heplots (version 1.3-8)

# etasq: Measures of Partial Association (Eta-squared) for Linear Models

## Description

Calculates partial eta-squared for linear models or multivariate analogs of eta-squared (or R^2), indicating the partial association for each term in a multivariate linear model. There is a different analog for each of the four standard multivariate test statistics: Pillai's trace, Hotelling-Lawley trace, Wilks' Lambda and Roy's maximum root test.

## Usage

etasq(x, ...)# S3 method for lm
etasq(x, anova = FALSE, partial = TRUE,  ...)# S3 method for mlm
etasq(x, ...)# S3 method for Anova.mlm
etasq(x, anova = FALSE, ...)

## Arguments

x

A lm, mlm or Anova.mlm object

anova

A logical, indicating whether the result should also contain the test statistics produced by Anova().

partial

A logical, indicating whether to calculate partial or classical eta^2.

Other arguments passed down to Anova.

## Value

When anova=FALSE, a one-column data frame containing the eta-squared values for each term in the model.

When anova=TRUE, a 5-column (lm) or 7-column (mlm) data frame containing the eta-squared values and the test statistics produced by print.Anova() for each term in the model.

## Details

For univariate linear models, classical $$\eta^2$$ = SSH / SST and partial $$\eta^2$$ = SSH / (SSH + SSE). These are identical in one-way designs.

Partial eta-squared describes the proportion of total variation attributable to a given factor, partialing out (excluding) other factors from the total nonerror variation. These are commonly used as measures of effect size or measures of (non-linear) strength of association in ANOVA models.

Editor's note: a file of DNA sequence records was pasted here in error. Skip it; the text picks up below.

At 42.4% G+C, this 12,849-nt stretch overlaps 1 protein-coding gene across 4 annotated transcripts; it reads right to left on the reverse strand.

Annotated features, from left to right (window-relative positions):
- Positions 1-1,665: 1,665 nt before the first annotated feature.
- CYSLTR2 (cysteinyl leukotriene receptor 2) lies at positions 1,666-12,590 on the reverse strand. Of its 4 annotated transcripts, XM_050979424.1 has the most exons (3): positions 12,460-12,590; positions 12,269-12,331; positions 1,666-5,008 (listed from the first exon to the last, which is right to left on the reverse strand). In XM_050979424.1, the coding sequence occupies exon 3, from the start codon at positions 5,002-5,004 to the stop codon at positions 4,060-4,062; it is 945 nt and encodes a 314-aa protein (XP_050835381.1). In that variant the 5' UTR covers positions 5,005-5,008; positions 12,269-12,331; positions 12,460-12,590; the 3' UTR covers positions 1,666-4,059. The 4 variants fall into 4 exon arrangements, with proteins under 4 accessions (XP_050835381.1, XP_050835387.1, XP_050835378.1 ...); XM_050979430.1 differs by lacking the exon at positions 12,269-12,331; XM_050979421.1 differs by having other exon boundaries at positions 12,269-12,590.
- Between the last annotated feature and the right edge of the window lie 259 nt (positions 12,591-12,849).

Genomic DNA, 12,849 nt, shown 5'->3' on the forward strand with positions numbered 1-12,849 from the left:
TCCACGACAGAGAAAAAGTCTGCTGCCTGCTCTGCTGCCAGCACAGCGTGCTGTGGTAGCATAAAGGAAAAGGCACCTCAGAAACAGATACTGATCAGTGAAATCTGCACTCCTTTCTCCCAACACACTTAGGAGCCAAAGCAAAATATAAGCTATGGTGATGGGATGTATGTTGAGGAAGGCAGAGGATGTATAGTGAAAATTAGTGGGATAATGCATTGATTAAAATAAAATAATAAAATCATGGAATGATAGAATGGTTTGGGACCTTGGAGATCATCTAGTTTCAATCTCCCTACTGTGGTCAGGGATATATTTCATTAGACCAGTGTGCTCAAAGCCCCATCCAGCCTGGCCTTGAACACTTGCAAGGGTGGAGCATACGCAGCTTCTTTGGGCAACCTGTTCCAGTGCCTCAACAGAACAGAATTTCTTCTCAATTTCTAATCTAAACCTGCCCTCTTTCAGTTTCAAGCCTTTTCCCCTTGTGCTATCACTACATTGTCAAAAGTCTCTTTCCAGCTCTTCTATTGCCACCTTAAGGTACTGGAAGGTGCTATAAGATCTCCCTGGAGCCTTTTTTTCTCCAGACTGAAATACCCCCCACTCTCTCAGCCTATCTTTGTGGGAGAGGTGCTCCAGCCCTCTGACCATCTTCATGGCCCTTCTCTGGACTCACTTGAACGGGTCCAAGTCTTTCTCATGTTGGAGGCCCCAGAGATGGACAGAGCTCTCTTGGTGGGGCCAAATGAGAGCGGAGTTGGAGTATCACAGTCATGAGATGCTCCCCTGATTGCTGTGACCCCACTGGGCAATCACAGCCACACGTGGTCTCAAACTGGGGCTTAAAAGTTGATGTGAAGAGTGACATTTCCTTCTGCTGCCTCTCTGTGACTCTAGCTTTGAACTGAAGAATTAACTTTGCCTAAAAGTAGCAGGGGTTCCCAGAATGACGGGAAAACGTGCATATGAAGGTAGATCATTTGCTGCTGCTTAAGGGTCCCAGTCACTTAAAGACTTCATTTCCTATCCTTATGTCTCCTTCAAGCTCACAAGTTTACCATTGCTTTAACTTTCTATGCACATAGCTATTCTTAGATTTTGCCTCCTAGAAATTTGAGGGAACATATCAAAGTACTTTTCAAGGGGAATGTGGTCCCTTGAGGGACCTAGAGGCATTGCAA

All multivariate tests are based on the $$s=min(p, df_h)$$ latent roots of $$H E^{-1}$$. The analogous multivariate partial $$\eta^2$$ measures are calculated as:

Pillai's trace (V)

$$\eta^2 = V/s$$

Hotelling-Lawley trace (T)

$$\eta^2 = T/(T+s)$$

Wilks' Lambda (L)

$$\eta^2 = L^{1/s}$$

Roy's maximum root (R)

$$\eta^2 = R/(R+1)$$

## References

Muller, K. E. and Peterson, B. L. (1984). Practical methods for computing power in testing the Multivariate General Linear Hypothesis Computational Statistics and Data Analysis, 2, 143-158.

Muller, K. E. and LaVange, L. M. and Ramey, S. L. and Ramey, C. T. (1992). Power Calculations for General Linear Multivariate Models Including Repeated Measures Applications. Journal of the American Statistical Association, 87, 1209-1226.

Anova

## Examples

# NOT RUN {
data(Soils)  # from car package
soils.mod <- lm(cbind(pH,N,Dens,P,Ca,Mg,K,Na,Conduc) ~ Block + Contour*Depth, data=Soils)
#Anova(soils.mod)
etasq(Anova(soils.mod))
etasq(soils.mod) # same
etasq(Anova(soils.mod), anova=TRUE)

etasq(soils.mod, test="Wilks")
etasq(soils.mod, test="Hotelling")
# }